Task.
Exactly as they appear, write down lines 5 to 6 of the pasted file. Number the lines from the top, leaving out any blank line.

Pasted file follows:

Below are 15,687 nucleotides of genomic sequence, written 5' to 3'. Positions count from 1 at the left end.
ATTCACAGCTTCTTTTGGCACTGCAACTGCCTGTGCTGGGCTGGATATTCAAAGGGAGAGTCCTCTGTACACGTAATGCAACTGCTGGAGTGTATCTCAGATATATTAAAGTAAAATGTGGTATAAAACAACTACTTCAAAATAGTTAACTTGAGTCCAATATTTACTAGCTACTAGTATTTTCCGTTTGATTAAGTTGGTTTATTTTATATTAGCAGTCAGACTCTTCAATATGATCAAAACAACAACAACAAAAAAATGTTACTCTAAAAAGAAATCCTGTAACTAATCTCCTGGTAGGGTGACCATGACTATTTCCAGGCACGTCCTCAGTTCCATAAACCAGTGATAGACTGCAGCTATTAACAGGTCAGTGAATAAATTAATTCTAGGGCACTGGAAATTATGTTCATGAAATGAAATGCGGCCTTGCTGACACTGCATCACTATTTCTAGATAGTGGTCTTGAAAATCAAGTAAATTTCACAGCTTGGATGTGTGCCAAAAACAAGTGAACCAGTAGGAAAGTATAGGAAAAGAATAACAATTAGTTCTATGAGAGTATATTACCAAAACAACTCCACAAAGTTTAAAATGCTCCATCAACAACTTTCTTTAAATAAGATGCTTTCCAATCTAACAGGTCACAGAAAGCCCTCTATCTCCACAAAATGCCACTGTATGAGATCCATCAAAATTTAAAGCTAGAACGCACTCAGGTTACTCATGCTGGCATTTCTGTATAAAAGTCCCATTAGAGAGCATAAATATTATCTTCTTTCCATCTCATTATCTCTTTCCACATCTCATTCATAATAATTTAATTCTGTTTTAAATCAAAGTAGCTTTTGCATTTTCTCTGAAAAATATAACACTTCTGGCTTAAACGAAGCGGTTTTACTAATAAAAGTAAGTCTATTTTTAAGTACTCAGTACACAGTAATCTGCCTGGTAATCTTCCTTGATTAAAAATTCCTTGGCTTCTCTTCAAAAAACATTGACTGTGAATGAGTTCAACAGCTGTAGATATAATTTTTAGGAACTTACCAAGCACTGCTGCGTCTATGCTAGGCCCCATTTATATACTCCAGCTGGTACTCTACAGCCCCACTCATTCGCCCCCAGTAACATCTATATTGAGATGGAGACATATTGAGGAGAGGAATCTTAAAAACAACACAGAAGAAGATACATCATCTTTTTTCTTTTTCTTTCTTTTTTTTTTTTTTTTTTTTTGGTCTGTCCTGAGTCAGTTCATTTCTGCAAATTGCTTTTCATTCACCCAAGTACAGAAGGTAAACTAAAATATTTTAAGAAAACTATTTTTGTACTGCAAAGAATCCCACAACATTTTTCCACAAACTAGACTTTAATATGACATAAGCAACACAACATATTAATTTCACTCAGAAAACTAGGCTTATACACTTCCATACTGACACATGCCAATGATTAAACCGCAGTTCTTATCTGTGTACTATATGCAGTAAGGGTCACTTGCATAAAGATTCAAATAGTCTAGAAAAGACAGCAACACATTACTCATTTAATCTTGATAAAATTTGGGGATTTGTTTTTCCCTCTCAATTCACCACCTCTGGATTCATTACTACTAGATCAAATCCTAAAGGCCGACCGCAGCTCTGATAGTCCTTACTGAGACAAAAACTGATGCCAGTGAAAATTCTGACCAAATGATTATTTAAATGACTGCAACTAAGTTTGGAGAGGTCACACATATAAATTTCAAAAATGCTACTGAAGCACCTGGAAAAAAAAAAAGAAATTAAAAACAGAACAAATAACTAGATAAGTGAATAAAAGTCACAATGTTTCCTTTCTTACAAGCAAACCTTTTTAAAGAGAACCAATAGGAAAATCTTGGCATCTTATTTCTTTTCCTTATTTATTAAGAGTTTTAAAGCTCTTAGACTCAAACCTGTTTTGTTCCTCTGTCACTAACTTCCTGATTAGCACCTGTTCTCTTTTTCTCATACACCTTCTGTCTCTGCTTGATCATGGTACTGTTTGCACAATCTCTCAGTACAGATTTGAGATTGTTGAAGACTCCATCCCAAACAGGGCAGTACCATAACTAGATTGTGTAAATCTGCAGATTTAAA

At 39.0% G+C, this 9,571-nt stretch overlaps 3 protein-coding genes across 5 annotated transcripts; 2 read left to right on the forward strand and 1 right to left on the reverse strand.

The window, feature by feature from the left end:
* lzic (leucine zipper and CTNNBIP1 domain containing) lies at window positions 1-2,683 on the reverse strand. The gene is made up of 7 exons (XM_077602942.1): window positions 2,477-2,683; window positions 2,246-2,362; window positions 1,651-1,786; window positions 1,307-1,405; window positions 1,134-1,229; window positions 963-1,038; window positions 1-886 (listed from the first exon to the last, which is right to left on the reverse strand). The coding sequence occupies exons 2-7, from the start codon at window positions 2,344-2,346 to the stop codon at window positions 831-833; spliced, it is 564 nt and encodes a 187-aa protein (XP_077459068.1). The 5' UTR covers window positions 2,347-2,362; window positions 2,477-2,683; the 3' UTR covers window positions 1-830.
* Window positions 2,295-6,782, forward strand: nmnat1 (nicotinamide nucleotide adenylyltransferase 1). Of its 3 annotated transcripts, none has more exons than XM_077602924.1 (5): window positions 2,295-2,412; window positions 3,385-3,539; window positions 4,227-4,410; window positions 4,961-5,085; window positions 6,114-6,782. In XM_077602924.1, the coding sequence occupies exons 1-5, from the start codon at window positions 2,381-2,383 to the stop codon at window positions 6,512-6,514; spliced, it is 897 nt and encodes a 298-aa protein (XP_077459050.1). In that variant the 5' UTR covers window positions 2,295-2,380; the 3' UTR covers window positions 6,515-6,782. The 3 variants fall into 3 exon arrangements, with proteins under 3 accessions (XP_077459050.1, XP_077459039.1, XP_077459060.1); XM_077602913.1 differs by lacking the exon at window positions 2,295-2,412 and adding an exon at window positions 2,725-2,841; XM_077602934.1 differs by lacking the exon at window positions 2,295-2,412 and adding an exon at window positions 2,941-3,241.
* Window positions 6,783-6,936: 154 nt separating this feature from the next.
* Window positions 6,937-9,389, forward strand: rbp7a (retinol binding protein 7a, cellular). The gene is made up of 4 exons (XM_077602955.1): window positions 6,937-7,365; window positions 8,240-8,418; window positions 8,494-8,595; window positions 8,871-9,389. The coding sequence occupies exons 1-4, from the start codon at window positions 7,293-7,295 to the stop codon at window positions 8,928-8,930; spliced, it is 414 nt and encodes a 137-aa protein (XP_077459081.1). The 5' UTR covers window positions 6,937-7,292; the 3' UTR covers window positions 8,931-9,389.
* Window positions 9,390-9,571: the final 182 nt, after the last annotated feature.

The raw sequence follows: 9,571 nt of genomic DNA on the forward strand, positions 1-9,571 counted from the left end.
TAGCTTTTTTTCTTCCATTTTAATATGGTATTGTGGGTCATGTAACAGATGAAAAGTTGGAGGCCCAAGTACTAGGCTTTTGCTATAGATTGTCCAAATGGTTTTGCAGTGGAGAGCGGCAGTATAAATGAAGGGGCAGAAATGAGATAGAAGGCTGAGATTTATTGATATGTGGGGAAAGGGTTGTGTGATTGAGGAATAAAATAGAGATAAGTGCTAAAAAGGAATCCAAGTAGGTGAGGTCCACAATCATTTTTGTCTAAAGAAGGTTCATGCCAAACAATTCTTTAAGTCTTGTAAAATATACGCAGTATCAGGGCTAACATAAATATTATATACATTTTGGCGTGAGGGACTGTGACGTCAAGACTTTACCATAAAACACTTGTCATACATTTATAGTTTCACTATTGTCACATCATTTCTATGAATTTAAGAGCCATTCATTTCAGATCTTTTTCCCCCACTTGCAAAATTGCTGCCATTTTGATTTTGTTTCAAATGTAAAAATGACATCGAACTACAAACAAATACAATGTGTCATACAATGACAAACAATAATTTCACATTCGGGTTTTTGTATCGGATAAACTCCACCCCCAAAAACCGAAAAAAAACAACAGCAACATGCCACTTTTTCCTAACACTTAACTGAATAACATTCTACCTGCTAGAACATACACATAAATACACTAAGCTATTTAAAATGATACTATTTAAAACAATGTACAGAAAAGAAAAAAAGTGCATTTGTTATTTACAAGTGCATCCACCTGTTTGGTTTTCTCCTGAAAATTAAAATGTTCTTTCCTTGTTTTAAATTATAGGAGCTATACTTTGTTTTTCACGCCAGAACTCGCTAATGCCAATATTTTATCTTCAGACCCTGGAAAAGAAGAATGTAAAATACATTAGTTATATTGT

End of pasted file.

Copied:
* lzic (leucine zipper and CTNNBIP1 domain containing) lies at window positions 1-2,683 on the reverse strand. The gene is made up of 7 exons (XM_077602942.1): window positions 2,477-2,683; window positions 2,246-2,362; window positions 1,651-1,786; window positions 1,307-1,405; window positions 1,134-1,229; window positions 963-1,038; window positions 1-886 (listed from the first exon to the last, which is right to left on the reverse strand). The coding sequence occupies exons 2-7, from the start codon at window positions 2,344-2,346 to the stop codon at window positions 831-833; spliced, it is 564 nt and encodes a 187-aa protein (XP_077459068.1). The 5' UTR covers window positions 2,347-2,362; window positions 2,477-2,683; the 3' UTR covers window positions 1-830.
* Window positions 2,295-6,782, forward strand: nmnat1 (nicotinamide nucleotide adenylyltransferase 1). Of its 3 annotated transcripts, none has more exons than XM_077602924.1 (5): window positions 2,295-2,412; window positions 3,385-3,539; window positions 4,227-4,410; window positions 4,961-5,085; window positions 6,114-6,782. In XM_077602924.1, the coding sequence occupies exons 1-5, from the start codon at window positions 2,381-2,383 to the stop codon at window positions 6,512-6,514; spliced, it is 897 nt and encodes a 298-aa protein (XP_077459050.1). In that variant the 5' UTR covers window positions 2,295-2,380; the 3' UTR covers window positions 6,515-6,782. The 3 variants fall into 3 exon arrangements, with proteins under 3 accessions (XP_077459050.1, XP_077459039.1, XP_077459060.1); XM_077602913.1 differs by lacking the exon at window positions 2,295-2,412 and adding an exon at window positions 2,725-2,841; XM_077602934.1 differs by lacking the exon at window positions 2,295-2,412 and adding an exon at window positions 2,941-3,241.